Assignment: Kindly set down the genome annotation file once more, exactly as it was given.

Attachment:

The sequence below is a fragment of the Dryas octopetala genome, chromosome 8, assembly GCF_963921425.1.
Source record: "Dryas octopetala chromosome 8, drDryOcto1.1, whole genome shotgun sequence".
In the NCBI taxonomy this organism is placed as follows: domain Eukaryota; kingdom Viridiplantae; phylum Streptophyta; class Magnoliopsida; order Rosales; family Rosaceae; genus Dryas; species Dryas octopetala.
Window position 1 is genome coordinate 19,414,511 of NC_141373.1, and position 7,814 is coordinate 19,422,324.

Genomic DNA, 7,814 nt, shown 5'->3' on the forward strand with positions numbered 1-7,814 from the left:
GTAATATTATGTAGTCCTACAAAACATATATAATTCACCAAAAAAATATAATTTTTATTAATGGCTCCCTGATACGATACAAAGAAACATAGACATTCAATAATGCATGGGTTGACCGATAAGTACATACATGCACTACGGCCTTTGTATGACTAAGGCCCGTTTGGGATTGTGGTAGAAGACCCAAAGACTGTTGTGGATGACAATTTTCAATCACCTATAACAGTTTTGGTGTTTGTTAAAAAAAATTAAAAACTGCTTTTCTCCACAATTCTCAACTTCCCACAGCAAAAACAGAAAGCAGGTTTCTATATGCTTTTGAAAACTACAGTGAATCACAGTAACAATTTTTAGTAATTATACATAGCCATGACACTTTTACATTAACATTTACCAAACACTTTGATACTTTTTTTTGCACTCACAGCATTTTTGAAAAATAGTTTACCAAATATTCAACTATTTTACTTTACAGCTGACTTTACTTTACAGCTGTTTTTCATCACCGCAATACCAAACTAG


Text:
The sequence below is a fragment of the Dryas octopetala genome, chromosome 8, assembly GCF_963921425.1.
Source record: "Dryas octopetala chromosome 8, drDryOcto1.1, whole genome shotgun sequence".
In the NCBI taxonomy this organism is placed as follows: domain Eukaryota; kingdom Viridiplantae; phylum Streptophyta; class Magnoliopsida; order Rosales; family Rosaceae; genus Dryas; species Dryas octopetala.
Window position 1 is genome coordinate 19,414,511 of NC_141373.1, and position 7,814 is coordinate 19,422,324.

Genomic DNA, 7,814 nt, shown 5'->3' on the forward strand with positions numbered 1-7,814 from the left:
GTAATATTATGTAGTCCTACAAAACATATATAATTCACCAAAAAAATATAATTTTTATTAATGGCTCCCTGATACGATACAAAGAAACATAGACATTCAATAATGCATGGGTTGACCGATAAGTACATACATGCACTACGGCCTTTGTATGACTAAGGCCCGTTTGGGATTGTGGTAGAAGACCCAAAGACTGTTGTGGATGACAATTTTCAATCACCTATAACAGTTTTGGTGTTTGTTAAAAAAAATTAAAAACTGCTTTTCTCCACAATTCTCAACTTCCCACAGCAAAAACAGAAAGCAGGTTTCTATATGCTTTTGAAAACTACAGTGAATCACAGTAACAATTTTTAGTAATTATACATAGCCATGACACTTTTACATTAACATTTACCAAACACTTTGATACTTTTTTTTGCACTCACAGCATTTTTGAAAAATAGTTTACCAAATATTCAACTATTTTACTTTACAGCTGACTTTACTTTACAGCTGTTTTTCATCACCGCAATACCAAACTAG